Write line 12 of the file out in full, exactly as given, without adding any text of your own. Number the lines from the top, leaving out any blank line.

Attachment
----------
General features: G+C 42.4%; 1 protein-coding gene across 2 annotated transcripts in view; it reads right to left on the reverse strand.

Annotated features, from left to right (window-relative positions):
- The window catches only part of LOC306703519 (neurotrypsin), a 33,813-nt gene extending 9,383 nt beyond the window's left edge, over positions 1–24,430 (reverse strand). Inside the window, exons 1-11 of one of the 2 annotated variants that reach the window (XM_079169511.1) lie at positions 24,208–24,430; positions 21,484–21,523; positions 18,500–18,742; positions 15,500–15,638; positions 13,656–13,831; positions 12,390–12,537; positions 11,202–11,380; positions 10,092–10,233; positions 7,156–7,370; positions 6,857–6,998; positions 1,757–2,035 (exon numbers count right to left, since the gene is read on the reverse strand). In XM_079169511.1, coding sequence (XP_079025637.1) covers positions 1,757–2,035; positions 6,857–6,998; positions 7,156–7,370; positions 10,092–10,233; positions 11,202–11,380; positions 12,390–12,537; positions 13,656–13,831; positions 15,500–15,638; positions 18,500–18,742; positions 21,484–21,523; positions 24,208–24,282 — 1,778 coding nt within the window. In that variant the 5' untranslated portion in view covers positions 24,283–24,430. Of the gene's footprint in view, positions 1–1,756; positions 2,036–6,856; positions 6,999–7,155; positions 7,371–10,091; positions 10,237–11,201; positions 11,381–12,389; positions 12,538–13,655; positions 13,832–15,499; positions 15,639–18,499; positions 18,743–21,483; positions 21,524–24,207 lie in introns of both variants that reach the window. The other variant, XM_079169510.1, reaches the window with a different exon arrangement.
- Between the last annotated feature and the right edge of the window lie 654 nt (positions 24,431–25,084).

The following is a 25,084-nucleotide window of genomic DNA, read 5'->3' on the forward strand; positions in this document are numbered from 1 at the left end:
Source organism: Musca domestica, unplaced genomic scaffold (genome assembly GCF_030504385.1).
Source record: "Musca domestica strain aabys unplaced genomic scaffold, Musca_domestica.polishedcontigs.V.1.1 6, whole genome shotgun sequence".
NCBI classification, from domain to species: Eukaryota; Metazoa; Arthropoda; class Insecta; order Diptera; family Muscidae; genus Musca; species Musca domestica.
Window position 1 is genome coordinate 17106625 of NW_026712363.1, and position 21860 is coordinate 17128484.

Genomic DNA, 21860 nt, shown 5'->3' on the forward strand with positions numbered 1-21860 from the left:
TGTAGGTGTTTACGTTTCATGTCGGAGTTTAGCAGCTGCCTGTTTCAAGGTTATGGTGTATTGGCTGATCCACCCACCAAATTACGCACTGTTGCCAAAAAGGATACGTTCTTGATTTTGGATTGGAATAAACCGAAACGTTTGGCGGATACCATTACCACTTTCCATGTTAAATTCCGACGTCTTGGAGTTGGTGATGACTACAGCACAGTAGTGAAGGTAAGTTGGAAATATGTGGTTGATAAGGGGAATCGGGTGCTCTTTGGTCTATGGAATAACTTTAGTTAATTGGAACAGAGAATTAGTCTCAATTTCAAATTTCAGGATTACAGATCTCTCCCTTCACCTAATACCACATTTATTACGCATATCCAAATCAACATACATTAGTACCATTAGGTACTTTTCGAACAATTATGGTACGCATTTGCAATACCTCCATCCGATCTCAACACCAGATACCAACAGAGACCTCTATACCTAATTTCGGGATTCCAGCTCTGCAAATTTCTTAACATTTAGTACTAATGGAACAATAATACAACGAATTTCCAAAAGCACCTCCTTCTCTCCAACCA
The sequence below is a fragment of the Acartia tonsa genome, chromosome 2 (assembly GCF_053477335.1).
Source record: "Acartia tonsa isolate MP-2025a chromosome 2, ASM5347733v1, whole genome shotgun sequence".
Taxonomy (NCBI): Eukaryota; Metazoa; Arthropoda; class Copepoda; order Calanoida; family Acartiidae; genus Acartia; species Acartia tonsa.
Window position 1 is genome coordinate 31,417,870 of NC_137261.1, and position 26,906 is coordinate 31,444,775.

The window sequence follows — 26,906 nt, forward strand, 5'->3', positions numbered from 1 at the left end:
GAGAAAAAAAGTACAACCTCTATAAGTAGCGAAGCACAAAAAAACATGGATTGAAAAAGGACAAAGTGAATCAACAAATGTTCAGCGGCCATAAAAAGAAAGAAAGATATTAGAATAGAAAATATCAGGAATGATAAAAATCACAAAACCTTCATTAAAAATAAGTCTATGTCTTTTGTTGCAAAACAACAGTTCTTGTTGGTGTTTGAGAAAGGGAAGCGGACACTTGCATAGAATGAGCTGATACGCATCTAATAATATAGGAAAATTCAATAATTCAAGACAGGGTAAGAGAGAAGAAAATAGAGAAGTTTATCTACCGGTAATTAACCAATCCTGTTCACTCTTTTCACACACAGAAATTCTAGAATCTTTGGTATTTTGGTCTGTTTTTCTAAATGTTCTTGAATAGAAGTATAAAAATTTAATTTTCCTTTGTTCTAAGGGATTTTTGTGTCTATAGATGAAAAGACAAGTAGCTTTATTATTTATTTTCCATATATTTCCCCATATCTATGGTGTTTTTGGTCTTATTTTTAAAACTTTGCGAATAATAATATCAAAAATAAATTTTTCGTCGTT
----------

The sequence below is a fragment of the Acartia tonsa genome, chromosome 2 (assembly GCF_053477335.1).